People’s Bank of China (PBoC) issued a ‘Monetary execution report Q2 2017’, which outlines problems in the asset management industry and regulations aimed at solving these issues.

The asset management industry is a market with a value of over 60 tn, of which, bank-issued off-balance-sheet wealth management products (WMP) form the largest segment, says the report.

Problems in this industry include

  • the ‘capital pool’ model which exacerbates liquidity risk
    • under this model, asset management institutions raise low-cost short-term capital and invest in long-term debt or equity asset classes through rolling release, aggregated management and separated pricing
    • difficulty in rolling over asset management products causes strains on liquidity
  • nesting of different asset management products which transmit risk from one industry to another
    • bank-issued wealth management products are limited in availability of debt instruments; trusts, securities, funds and insurance asset management products are used as conduits into equity instruments
    • nesting complicates product structure, making risks harder to detect
  • products that guarantee returns which pose risks to the financial system
    • some asset management products guarantee returns which are funded using their own funds or the capital pool

To tackle these problems, PBoC proposes regulations that will

  • enhance liquidity risk management
    • independent accounting and management for asset management products (as opposed to aggregated management in ‘capital pool’), ensuring matching maturities between the asset and liability sides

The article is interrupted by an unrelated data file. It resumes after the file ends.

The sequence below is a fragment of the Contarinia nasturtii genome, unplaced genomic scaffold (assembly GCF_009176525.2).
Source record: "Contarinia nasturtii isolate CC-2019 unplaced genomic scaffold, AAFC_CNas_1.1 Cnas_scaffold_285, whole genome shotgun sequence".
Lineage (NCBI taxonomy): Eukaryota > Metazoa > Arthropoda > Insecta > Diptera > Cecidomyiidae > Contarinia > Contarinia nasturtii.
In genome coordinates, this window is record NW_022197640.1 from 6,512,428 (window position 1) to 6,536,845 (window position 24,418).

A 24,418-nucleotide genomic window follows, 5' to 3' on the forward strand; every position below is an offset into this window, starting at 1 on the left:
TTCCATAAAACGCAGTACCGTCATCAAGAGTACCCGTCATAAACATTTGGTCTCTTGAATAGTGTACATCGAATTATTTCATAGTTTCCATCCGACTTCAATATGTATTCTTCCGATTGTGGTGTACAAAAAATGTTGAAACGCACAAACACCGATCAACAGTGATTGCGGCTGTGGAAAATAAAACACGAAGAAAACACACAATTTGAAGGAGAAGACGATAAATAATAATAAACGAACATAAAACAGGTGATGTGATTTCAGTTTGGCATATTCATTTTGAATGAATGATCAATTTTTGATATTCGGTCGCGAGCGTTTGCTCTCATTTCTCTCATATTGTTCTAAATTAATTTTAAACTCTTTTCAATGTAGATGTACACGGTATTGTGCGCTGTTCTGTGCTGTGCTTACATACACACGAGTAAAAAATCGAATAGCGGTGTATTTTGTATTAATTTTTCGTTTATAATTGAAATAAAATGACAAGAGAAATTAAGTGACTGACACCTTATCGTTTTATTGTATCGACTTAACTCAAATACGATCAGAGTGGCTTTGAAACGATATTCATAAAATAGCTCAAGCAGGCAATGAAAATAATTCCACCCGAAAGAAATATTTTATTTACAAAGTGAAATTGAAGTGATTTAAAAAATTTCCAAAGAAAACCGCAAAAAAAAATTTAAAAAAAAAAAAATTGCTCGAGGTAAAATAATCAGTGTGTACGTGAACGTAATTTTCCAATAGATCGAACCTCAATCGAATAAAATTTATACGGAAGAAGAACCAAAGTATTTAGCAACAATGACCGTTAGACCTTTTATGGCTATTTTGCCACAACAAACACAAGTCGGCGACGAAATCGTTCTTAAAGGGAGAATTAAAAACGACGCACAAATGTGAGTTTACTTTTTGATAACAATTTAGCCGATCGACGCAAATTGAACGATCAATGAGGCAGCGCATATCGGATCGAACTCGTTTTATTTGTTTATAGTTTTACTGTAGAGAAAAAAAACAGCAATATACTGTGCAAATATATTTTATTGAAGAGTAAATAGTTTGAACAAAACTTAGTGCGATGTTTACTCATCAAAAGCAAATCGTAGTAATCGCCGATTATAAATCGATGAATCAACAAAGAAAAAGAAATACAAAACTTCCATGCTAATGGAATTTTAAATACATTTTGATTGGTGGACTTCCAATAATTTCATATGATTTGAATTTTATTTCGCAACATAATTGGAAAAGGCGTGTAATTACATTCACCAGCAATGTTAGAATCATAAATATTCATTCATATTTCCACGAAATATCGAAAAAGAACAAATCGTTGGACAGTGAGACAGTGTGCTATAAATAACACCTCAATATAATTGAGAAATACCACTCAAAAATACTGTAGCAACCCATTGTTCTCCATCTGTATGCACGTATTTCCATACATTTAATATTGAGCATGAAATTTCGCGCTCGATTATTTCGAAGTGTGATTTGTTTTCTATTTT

• encouraging financial institutions to set up asset management subsidiaries with independent legal status to carry out asset management business
    • improving the fund custodianship system; isolating risks associated with an asset management product from other products it offers and the institution’s own funds
  • unify standards for products, eliminating room for regulatory arbitrage
    • strengthening function-based and ‘see-through’ regulation
  • eliminate nesting and conduits
    • granting all asset management institutions an equal footing
    • preventing institutions from becoming conduits for others to avoid investment and leverage restrictions
  • redirect the industry back to basics
    • enforcing the concept that investors should bear all risks and returns, and only pay asset managers a management fee
    • restricting asset management companies from guaranteeing returns while encouraging them to better educate their investors